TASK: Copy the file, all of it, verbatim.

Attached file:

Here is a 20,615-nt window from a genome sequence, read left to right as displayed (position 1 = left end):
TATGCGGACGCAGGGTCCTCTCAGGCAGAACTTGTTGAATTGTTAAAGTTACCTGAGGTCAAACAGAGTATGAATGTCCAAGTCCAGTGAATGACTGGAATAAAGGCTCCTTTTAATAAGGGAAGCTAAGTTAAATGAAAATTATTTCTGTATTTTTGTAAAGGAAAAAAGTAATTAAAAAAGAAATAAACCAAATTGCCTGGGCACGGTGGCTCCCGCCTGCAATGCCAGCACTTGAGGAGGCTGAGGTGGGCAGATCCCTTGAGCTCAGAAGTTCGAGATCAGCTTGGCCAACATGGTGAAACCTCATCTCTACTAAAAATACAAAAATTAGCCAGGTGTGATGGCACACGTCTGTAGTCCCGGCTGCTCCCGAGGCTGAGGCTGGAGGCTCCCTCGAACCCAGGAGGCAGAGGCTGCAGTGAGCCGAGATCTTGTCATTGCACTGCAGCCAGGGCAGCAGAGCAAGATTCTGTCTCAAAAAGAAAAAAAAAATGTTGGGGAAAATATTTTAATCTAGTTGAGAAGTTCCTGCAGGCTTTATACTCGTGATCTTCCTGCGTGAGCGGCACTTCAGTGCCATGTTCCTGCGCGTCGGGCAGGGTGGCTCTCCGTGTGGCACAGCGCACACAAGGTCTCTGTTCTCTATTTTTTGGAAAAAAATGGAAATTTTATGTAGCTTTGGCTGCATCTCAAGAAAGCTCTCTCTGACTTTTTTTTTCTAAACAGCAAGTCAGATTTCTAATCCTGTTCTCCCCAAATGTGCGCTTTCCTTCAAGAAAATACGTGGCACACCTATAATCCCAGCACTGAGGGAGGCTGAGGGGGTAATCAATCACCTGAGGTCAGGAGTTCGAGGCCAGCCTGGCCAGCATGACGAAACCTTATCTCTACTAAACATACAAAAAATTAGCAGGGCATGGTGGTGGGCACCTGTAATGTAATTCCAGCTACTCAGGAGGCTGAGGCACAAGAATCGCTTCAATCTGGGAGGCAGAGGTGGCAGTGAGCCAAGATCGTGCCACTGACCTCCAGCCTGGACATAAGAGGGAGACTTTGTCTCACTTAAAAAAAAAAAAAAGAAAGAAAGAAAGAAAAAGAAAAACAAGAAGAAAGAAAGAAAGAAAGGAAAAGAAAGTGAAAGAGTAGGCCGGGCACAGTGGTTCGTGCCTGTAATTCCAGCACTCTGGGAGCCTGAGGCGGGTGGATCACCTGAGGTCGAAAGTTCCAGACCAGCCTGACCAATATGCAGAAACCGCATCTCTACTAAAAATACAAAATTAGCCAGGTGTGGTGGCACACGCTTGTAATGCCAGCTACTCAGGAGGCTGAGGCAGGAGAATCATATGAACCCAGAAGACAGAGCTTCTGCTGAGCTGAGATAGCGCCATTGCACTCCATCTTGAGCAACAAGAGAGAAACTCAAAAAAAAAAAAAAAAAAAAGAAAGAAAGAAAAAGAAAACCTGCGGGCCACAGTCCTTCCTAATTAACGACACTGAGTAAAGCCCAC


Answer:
Here is a 20,615-nt window from a genome sequence, read left to right as displayed (position 1 = left end):
TATGCGGACGCAGGGTCCTCTCAGGCAGAACTTGTTGAATTGTTAAAGTTACCTGAGGTCAAACAGAGTATGAATGTCCAAGTCCAGTGAATGACTGGAATAAAGGCTCCTTTTAATAAGGGAAGCTAAGTTAAATGAAAATTATTTCTGTATTTTTGTAAAGGAAAAAAGTAATTAAAAAAGAAATAAACCAAATTGCCTGGGCACGGTGGCTCCCGCCTGCAATGCCAGCACTTGAGGAGGCTGAGGTGGGCAGATCCCTTGAGCTCAGAAGTTCGAGATCAGCTTGGCCAACATGGTGAAACCTCATCTCTACTAAAAATACAAAAATTAGCCAGGTGTGATGGCACACGTCTGTAGTCCCGGCTGCTCCCGAGGCTGAGGCTGGAGGCTCCCTCGAACCCAGGAGGCAGAGGCTGCAGTGAGCCGAGATCTTGTCATTGCACTGCAGCCAGGGCAGCAGAGCAAGATTCTGTCTCAAAAAGAAAAAAAAAATGTTGGGGAAAATATTTTAATCTAGTTGAGAAGTTCCTGCAGGCTTTATACTCGTGATCTTCCTGCGTGAGCGGCACTTCAGTGCCATGTTCCTGCGCGTCGGGCAGGGTGGCTCTCCGTGTGGCACAGCGCACACAAGGTCTCTGTTCTCTATTTTTTGGAAAAAAATGGAAATTTTATGTAGCTTTGGCTGCATCTCAAGAAAGCTCTCTCTGACTTTTTTTTTCTAAACAGCAAGTCAGATTTCTAATCCTGTTCTCCCCAAATGTGCGCTTTCCTTCAAGAAAATACGTGGCACACCTATAATCCCAGCACTGAGGGAGGCTGAGGGGGTAATCAATCACCTGAGGTCAGGAGTTCGAGGCCAGCCTGGCCAGCATGACGAAACCTTATCTCTACTAAACATACAAAAAATTAGCAGGGCATGGTGGTGGGCACCTGTAATGTAATTCCAGCTACTCAGGAGGCTGAGGCACAAGAATCGCTTCAATCTGGGAGGCAGAGGTGGCAGTGAGCCAAGATCGTGCCACTGACCTCCAGCCTGGACATAAGAGGGAGACTTTGTCTCACTTAAAAAAAAAAAAAAGAAAGAAAGAAAGAAAAAGAAAAACAAGAAGAAAGAAAGAAAGAAAGGAAAAGAAAGTGAAAGAGTAGGCCGGGCACAGTGGTTCGTGCCTGTAATTCCAGCACTCTGGGAGCCTGAGGCGGGTGGATCACCTGAGGTCGAAAGTTCCAGACCAGCCTGACCAATATGCAGAAACCGCATCTCTACTAAAAATACAAAATTAGCCAGGTGTGGTGGCACACGCTTGTAATGCCAGCTACTCAGGAGGCTGAGGCAGGAGAATCATATGAACCCAGAAGACAGAGCTTCTGCTGAGCTGAGATAGCGCCATTGCACTCCATCTTGAGCAACAAGAGAGAAACTCAAAAAAAAAAAAAAAAAAAAGAAAGAAAGAAAAAGAAAACCTGCGGGCCACAGTCCTTCCTAATTAACGACACTGAGTAAAGCCCAC